26 March 2008
We actually thought we had missed winter this year - or, rather, that it had missed us. I shaved my chin and had my hair cut about two weeks ago thinking Spring was just around the corner. As the snow piles up outside our window and on the street I think I should have waited another week or so before the Spring shearing. Oh well, I have a nice hat and a scarf...
23 March 2008
19 March 2008
So that was my little joke that helped me laugh through the day and all that is has been... Even when we try our best or even do our best, people are going to look befuddled - and make us wonder "What am I doing? Should I even be here? Maybe I should just do something else....
10 March 2008
I (dan) received some sad news on Saturday. My Uncle Joe (my grandma's youngest brother - by 17 years, and to my knowledge her only surviving sibling) passed away. I didn't spend a lot of time with him, yet the time we did spend was memorable. The dry cleaning shop we would visit on summer vacations off the boardwalk in Atlantic City - the Italian food - the gold chains... I just wanted to say that Uncle Joe D'Amico will be missed.
The photo shows me, Uncle Joe, Uncle Flav (my mom's brother), and Auntie Alice (Joe's wife).
05 March 2008
Humility, Mercy, and Justice: a call for holistic ministry in every community
Poverty affects all of our communities, whether we encounter a poverty of physical resources or a poverty of tenuous connections.
We, representatives from the Nordic and Baltic area of the United Methodist Church and its institutions, gathered in Latvia in March 2008 to share from our stories – our joys and our challenges – in ministry, specifically in the areas related to children and vulnerable families.
We acknowledge that poverty results from scarcity – whether a lack of physical resources, a lack of spiritual formation, or a lack of emotional nurture – and this poverty affects all of our communities.
We believe that our rich Biblical heritage and our Wesleyan theological and spiritual tradition challenge our lives, congregations, and ministries to act justly, love mercy, and walk humbly (cf. Micah 6:8) among the children and the vulnerable both within our immediate milieux and throughout the entire world.
In the Sermon on the Mount, Jesus reminds us that the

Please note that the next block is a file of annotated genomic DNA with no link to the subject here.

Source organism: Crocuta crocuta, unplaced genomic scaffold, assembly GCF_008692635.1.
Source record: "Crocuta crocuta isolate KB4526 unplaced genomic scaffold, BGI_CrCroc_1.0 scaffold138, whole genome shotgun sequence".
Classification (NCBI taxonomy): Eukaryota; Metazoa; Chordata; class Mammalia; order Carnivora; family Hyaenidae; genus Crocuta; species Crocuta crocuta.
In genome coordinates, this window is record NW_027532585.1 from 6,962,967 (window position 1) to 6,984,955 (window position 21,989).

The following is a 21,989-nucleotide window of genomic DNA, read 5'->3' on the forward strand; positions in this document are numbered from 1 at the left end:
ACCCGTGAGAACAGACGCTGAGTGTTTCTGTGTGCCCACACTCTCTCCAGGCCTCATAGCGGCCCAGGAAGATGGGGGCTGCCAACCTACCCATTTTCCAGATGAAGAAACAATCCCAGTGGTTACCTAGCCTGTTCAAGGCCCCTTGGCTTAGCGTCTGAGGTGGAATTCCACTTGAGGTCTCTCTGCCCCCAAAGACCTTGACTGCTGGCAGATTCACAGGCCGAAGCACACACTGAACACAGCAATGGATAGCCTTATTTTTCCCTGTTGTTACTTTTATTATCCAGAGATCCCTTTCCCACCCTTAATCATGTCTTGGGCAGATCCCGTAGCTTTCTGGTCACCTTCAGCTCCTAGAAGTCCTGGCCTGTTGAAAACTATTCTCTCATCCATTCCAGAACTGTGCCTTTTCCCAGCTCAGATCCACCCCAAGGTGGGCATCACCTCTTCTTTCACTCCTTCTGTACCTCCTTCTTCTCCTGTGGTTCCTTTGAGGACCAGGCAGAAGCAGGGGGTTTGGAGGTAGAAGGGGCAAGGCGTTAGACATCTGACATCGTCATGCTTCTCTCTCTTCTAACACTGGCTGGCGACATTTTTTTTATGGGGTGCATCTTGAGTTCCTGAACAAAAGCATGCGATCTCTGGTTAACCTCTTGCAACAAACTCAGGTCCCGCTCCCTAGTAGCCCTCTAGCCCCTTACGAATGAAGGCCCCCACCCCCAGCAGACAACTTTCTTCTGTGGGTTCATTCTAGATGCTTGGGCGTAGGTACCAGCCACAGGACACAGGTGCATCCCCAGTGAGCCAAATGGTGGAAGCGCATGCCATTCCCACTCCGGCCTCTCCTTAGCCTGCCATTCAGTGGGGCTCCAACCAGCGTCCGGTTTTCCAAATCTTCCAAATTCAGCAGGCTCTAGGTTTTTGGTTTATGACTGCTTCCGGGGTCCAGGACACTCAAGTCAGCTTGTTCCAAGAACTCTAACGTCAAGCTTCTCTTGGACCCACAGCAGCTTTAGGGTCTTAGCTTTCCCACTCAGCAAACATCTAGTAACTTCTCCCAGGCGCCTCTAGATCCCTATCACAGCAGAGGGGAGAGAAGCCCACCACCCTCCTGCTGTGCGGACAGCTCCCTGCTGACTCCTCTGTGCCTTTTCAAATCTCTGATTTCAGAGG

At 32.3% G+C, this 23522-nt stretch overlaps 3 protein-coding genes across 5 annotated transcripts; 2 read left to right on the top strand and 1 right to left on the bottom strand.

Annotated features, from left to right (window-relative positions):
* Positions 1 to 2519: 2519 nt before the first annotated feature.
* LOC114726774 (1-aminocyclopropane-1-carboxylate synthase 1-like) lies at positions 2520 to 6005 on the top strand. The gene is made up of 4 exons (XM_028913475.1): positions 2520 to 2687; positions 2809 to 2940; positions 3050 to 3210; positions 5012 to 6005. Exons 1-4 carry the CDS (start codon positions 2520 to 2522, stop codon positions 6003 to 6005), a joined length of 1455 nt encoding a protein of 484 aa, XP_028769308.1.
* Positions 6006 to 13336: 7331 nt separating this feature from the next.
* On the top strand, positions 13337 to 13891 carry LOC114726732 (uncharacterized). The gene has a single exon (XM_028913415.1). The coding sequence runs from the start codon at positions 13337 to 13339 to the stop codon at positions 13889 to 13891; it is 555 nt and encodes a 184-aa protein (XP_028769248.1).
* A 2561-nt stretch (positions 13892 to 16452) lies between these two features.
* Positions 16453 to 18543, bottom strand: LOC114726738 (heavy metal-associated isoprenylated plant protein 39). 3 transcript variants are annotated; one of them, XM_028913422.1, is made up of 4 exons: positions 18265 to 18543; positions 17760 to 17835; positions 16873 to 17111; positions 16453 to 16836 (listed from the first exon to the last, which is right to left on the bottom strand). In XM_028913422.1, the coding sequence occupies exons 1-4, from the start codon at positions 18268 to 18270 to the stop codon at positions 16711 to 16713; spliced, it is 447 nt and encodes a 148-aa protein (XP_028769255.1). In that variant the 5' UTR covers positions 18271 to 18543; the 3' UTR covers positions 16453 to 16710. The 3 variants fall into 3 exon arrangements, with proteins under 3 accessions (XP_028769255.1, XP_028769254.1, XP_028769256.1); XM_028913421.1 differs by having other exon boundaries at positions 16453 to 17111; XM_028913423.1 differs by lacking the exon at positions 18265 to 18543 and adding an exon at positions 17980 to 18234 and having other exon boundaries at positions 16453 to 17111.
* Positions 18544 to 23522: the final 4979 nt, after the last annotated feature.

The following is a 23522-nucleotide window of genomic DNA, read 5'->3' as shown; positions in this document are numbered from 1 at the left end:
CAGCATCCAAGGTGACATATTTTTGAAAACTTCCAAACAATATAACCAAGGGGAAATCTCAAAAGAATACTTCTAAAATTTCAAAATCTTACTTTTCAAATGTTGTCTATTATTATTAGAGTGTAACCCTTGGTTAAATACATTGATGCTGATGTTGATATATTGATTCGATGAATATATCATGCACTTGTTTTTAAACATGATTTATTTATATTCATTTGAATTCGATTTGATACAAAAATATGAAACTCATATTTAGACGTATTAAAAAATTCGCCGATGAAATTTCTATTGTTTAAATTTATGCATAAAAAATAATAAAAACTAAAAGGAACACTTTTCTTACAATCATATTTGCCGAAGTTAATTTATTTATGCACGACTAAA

We encourage Acts of Piety (celebrating the sacraments and participating in the life of worship) and Acts of Mercy (meeting immediate and tangible physical, spiritual, and emotional needs), yet we also acknowledge that these two remain incomplete without Acts of Justice (cf. James 2:14-17).
In our Wesleyan tradition, salvation involves the work of reconciling humanity’s broken relationship with God, and salvation in Wesleyan tradition also means that those who engage in Acts of Piety, Acts of Mercy, and Acts of Justice participate in God’s holy and salvific work of healing the world.
To this end, we would want to challenge our Methodist brothers and sisters, as individuals and as congregations, to engage in dialogue (Christian conferencing) around our Social Principles in order to see the children and vulnerable anew and to hear a fresh challenge of engaging the unjust social structures that adversely affect the children and vulnerable throughout God’s creation.
03 March 2008
This past weekend we attended (and helped to host) a Diaconal Conference for the Northern European United Methodist Churches. [Diaconal work encompasses the work of the Deacon, which in the UMC most often means working to feed the hungry, visit the sick and imprisoned, assist the poor, etc... for an example look in the Bible in Acts chapter 6 when the church chose seven people to look after the needs of the brothers and sisters.] On Friday we took a group of 50 people to see one of the Hope Center buildings. [The Hope Center is a home for vulnerable single girls (literally, as they are usually around 15 years-old when they arrive) who want to keep their babies, yet they have no support network. Most of the girls got pregnant while in an orphanage or by being ravaged on the street...]
We took the girls and their babies with us to the other Hope Center building - on board the 'normal' purple bus. One girl stepped onto the bus with her baby and her eyes grew as wide as saucers. "Wow - this is soo pretty. This is sooo cool." This was also the nicest bus on which she had ever traveled.
I started to think about how many things I take for granted - a been there, seen that, done that mentality. I'm thankful that I took time to marvel at the double rainbow later in the day, along with the burning sunset ringed by rain clouds... I need to take time to wonder and marvel every day - even to see joy in a purple bus.